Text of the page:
This paper proposes a methodology to provide optimized allocation of preventive maintenance budget for worksites. Each potential worksite constitutes a geographical area that contains some units to renew. Each unit is identified by its localization, the indexes of units with which it is connected and some covariates, such that length, material, age, risk priority number, probability to fail

09:00-10:20 Session TH1E: Human Factors and Human Reliability
Location: Amphi Jardin
Determination of Level of Automation for an Adequate Human Performance
PRESENTER: Alaide Bayma

ABSTRACT. The automation system has hugely grown during the last years, and it is the major trend of the 20th century. The automation system can provide superior reliability, improved performance, and reduced costs for the performance of many functions. The human-machine design could not be out of this development and technological advancement. Human-machine design takes into account the human factors and human and machine limitations and abilities through the levels of automation. Therefore, it is primordial to consider in the design of such systems, the automation level for adequate human performance. This paper has the purpose to present a preliminary approach for evaluating human performance during a car parking activity with and without car parking assistance (an automation system) and also to analyze the impacts associated with parking assistance in the human error contributing factors. The method for determining the level of automation is based on four generic functions intrinsic to man-machine domain, which’s are: monitoring, generating options, selecting options, and implementing. The human performance analysis is proposed through the Bayesian Networks approach supported by Fuzzy Logic whose application is to model the performance shape factors and checking, through a causal inference and diagnosis, which factors most influence the performance of the tasks in a specific level of automation. The result indicated a positive aspect, the activity with a higher chance of occurrence of a human error in procedure without the parking assistance system was the activity with the parking assistance with higher automation level. The analysis recommends that the alarm and panel design should be reevaluated since different alarms and equipment are used to offer the same information, causing the make decision slower and complacency. The button which turns on the parking assistance system also is the one that selects three types of maneuvers; in addition, the throttle can be used for controlling the maneuver, and both information should be part of the one training before using parking assistance. Despite workload increases with the parking assistance, the human error chance is smaller than with the parking assistance.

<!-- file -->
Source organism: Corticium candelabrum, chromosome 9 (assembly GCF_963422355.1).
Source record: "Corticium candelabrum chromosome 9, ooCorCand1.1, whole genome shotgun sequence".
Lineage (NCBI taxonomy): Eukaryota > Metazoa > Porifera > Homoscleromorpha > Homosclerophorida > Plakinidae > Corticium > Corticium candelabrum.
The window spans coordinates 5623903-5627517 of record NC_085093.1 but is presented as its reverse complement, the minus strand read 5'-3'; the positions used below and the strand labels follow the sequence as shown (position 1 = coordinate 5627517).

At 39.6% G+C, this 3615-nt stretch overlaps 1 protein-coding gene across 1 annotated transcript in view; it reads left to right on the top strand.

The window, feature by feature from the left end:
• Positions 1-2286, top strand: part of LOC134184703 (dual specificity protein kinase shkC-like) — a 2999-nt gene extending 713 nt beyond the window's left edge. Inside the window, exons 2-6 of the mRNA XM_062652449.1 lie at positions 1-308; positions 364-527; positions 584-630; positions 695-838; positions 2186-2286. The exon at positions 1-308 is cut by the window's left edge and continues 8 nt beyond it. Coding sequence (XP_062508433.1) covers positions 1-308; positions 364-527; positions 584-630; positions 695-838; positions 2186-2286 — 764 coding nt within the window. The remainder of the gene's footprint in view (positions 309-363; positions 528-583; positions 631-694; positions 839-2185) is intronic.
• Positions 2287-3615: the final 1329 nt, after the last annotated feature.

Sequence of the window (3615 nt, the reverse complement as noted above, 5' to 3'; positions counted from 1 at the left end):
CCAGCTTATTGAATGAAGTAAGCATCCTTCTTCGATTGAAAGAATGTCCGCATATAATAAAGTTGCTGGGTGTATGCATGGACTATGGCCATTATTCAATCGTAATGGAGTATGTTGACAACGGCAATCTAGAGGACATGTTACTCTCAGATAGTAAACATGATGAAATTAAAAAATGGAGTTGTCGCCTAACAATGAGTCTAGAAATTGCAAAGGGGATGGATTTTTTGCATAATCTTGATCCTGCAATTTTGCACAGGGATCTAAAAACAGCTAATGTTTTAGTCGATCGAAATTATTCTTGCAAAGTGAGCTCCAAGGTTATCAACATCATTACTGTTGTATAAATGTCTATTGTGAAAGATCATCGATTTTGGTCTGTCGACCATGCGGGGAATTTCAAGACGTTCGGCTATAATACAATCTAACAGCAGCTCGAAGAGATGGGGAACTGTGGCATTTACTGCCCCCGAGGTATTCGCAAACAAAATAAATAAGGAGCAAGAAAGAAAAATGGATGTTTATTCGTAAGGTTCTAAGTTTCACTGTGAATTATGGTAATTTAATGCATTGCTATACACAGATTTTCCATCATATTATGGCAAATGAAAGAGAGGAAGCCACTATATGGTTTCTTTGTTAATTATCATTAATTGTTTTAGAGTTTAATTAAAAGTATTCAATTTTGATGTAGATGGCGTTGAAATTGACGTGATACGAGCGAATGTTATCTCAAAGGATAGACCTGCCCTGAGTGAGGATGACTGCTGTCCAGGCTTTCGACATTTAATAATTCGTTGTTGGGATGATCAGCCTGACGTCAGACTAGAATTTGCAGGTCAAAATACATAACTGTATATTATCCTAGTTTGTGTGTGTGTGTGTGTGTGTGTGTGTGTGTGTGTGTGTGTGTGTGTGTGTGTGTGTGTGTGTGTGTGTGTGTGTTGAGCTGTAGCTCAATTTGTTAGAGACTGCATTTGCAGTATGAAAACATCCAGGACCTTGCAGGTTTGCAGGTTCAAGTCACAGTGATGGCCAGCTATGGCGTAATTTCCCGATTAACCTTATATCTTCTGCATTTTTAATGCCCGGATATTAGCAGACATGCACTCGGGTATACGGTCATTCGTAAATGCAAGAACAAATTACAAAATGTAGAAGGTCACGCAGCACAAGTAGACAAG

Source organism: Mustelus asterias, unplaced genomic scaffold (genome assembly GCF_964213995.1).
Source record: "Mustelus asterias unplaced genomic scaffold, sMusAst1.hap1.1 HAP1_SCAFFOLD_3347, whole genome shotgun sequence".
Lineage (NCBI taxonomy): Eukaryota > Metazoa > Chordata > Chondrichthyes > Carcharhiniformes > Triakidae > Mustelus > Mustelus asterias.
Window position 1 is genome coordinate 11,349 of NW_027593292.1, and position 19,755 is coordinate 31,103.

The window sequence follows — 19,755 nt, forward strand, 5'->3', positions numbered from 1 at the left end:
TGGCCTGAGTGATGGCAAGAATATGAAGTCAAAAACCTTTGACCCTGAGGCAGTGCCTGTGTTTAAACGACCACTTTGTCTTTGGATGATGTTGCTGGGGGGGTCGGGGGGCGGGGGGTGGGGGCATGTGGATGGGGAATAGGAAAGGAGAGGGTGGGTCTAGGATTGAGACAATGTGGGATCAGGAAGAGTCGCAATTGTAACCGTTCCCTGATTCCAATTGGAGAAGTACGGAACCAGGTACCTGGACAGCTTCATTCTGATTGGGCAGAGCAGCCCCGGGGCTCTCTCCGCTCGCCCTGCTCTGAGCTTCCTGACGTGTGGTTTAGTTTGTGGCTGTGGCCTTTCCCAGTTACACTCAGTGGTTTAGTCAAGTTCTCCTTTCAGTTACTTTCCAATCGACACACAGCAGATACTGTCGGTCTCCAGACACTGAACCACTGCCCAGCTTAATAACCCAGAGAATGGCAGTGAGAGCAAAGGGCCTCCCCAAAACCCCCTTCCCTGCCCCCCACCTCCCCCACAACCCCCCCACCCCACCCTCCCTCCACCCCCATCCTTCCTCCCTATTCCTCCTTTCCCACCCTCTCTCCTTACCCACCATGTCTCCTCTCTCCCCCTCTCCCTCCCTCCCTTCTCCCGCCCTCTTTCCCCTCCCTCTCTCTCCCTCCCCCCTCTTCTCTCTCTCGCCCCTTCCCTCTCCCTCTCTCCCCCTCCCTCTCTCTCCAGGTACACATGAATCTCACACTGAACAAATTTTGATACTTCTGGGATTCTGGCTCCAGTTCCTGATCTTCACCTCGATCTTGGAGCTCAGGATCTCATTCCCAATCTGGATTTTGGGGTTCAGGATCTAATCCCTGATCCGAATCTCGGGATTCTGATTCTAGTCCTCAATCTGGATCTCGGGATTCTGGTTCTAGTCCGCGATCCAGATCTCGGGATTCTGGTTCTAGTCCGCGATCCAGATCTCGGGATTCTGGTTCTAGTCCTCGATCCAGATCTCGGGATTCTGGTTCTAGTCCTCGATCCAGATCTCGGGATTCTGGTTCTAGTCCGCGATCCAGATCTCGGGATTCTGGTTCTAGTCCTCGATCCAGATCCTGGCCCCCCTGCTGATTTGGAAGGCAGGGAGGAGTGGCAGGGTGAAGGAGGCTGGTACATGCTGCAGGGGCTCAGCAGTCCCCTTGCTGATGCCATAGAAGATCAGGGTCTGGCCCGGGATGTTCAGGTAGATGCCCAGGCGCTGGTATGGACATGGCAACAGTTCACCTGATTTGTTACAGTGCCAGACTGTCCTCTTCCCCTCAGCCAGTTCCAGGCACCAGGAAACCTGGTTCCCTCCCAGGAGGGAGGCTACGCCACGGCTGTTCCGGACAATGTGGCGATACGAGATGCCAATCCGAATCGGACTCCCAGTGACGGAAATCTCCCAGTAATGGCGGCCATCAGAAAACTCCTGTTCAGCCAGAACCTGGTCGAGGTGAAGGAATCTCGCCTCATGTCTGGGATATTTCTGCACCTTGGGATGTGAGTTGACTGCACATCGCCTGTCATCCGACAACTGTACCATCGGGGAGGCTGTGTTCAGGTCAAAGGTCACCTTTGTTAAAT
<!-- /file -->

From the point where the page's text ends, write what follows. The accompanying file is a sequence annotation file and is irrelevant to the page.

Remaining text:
Physiological Measurements for Real-time Fatigue Monitoring in Train Drivers: Review of the State of the Art and Reframing the Problem

ABSTRACT. The impact of fatigue on train drivers is one of the most important safety-critical issues in rail. It affects drivers’ performance, significantly contributing to railway incidents and accidents. To address the issue of real-time fatigue detection in drivers, most reliable and applicable psychophysiological indicators of fatigue need to be identified. Hence, this paper aims to examine and present the current state of the art in physiological measures for real-time fatigue monitoring that could be applied in the train driving context. Three groups of such measures are identified: EEG, eye-tracking and heart-rate measures. This is the first paper to provide the analysis and review of these measures together on a granular level, focusing on specific variables. Their potential application to monitoring train driver fatigue is discussed in respective sections. A summary of all variables, key findings and issues across these measures is provided. An alternative reconceptualization of the problem is proposed, shifting the focus from the concept of fatigue to that of attention. Several arguments are put forward in support of attention as a better defined construct, more predictive of performance decrements than fatigue, with serious ramifications on human safety. Proposed reframing of the problem coupled with the detailed presentation of findings for specific relevant variables can serve as a guideline for future empirical research, which is needed in this field.

SAM-L2HRA: Human and Organizational Reliability Analysis Method for Analyzing Severe Accident Management Strategies and Actions
PRESENTER: Jaewhan Kim